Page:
Misconfigurations in multiple Android apps leaked sensitive data of more than 100 million users, potentially making them a lucrative target for malicious actors.
“By not following best-practices when configuring and integrating third-party cloud-services into applications, millions of users’ private data was exposed,” Check Point researchers said in an analysis published today and shared with The Hacker News.
“In some cases, this type of misuse only affects the users, however, the developers were also left vulnerable. The misconfigurations put users’ personal data and developer’s internal resources, such as access to update mechanisms, storage, and more at risk.”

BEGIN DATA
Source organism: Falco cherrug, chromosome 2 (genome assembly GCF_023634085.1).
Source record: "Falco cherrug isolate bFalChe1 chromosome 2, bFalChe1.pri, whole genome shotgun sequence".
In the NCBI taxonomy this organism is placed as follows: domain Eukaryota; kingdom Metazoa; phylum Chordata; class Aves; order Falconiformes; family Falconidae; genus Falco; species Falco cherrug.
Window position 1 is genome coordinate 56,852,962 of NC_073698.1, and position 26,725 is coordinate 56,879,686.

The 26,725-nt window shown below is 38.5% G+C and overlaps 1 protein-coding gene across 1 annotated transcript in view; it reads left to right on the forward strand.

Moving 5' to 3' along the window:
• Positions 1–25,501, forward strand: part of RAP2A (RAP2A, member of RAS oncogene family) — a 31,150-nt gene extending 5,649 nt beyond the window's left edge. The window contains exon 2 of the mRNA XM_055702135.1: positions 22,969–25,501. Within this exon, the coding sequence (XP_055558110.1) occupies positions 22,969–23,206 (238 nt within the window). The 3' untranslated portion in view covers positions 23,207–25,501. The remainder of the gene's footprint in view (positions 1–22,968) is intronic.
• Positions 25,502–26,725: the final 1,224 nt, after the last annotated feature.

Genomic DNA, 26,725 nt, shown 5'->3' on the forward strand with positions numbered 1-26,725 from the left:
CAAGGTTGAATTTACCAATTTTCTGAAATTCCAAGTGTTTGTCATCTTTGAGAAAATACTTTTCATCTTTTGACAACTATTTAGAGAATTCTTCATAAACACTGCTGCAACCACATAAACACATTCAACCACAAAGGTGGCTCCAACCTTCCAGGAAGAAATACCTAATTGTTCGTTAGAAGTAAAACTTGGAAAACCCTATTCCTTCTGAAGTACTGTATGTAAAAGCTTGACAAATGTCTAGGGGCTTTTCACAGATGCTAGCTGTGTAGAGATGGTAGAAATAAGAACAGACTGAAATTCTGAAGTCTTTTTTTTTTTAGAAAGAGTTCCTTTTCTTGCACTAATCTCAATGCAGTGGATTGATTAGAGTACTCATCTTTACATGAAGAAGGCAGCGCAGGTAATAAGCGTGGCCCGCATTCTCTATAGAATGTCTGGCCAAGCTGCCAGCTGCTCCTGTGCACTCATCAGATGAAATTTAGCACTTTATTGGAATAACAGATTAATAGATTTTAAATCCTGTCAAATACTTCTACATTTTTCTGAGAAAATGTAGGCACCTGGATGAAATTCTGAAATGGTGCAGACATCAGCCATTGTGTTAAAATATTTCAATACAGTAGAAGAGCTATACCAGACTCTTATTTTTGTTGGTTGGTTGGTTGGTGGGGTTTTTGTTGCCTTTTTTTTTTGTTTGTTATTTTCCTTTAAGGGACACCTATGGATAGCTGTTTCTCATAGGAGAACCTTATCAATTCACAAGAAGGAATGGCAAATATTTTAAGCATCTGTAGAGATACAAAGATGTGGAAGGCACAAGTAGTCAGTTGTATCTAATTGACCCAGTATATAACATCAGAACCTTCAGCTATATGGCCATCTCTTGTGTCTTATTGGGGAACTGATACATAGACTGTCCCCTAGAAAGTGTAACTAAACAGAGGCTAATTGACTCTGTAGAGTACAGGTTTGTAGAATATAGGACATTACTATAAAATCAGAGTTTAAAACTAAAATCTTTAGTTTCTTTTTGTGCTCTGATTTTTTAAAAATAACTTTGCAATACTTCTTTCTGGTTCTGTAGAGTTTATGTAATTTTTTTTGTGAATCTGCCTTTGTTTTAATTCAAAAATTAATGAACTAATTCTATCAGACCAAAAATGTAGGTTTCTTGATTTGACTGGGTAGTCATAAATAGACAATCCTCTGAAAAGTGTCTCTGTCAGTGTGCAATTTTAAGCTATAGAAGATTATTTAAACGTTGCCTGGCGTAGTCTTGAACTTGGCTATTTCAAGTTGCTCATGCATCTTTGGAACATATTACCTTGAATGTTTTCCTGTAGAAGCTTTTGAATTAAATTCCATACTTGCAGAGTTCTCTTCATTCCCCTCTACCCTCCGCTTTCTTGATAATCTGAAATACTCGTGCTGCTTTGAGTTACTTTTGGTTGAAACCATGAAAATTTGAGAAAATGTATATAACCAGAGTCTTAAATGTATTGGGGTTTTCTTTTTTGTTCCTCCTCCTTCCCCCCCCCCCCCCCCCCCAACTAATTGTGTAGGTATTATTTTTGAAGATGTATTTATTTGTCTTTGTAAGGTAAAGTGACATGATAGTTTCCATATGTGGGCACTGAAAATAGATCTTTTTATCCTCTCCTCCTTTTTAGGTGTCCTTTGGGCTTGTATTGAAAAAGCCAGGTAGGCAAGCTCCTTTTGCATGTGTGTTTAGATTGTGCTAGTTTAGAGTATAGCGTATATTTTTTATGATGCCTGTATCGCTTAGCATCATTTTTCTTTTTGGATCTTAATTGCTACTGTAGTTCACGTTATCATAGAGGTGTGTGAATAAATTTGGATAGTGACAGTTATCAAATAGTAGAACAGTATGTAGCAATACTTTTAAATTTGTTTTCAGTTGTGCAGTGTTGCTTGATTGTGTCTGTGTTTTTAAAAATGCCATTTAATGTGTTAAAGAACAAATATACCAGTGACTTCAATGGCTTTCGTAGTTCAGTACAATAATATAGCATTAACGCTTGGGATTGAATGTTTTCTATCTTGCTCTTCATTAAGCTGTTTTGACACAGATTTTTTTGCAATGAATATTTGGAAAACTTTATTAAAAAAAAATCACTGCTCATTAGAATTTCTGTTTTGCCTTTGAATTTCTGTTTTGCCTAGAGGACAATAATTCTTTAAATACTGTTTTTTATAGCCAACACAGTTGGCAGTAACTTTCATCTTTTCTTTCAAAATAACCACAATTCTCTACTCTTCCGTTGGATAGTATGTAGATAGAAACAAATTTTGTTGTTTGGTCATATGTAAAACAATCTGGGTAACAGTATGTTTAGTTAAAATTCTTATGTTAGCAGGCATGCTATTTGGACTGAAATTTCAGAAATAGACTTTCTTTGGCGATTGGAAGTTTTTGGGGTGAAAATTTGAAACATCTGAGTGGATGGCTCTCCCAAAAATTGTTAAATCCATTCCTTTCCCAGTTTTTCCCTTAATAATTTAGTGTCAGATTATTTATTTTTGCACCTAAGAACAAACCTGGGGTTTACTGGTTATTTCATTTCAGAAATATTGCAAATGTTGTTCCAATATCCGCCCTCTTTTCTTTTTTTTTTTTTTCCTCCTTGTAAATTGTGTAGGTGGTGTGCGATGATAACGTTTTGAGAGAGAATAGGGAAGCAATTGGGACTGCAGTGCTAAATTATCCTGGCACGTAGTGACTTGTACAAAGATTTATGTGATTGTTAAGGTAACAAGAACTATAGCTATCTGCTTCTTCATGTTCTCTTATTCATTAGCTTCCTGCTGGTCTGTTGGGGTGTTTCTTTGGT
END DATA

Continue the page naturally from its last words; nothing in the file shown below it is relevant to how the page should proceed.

The findings come from a study of 23 Android applications available in the official Google Play Store, some of which have downloads ranging from 10,000 to 10 million, such as Astro Guru, iFax, Logo Maker, Screen Recorder, and T’Leva.
According to Check Point, the issues stem from misconfiguring real-time databases, push notification, and cloud storage keys, resulting in spillage of emails, phone numbers, chat messages, location, passwords, backups, browser histories, and photos.
By not securing the database behind…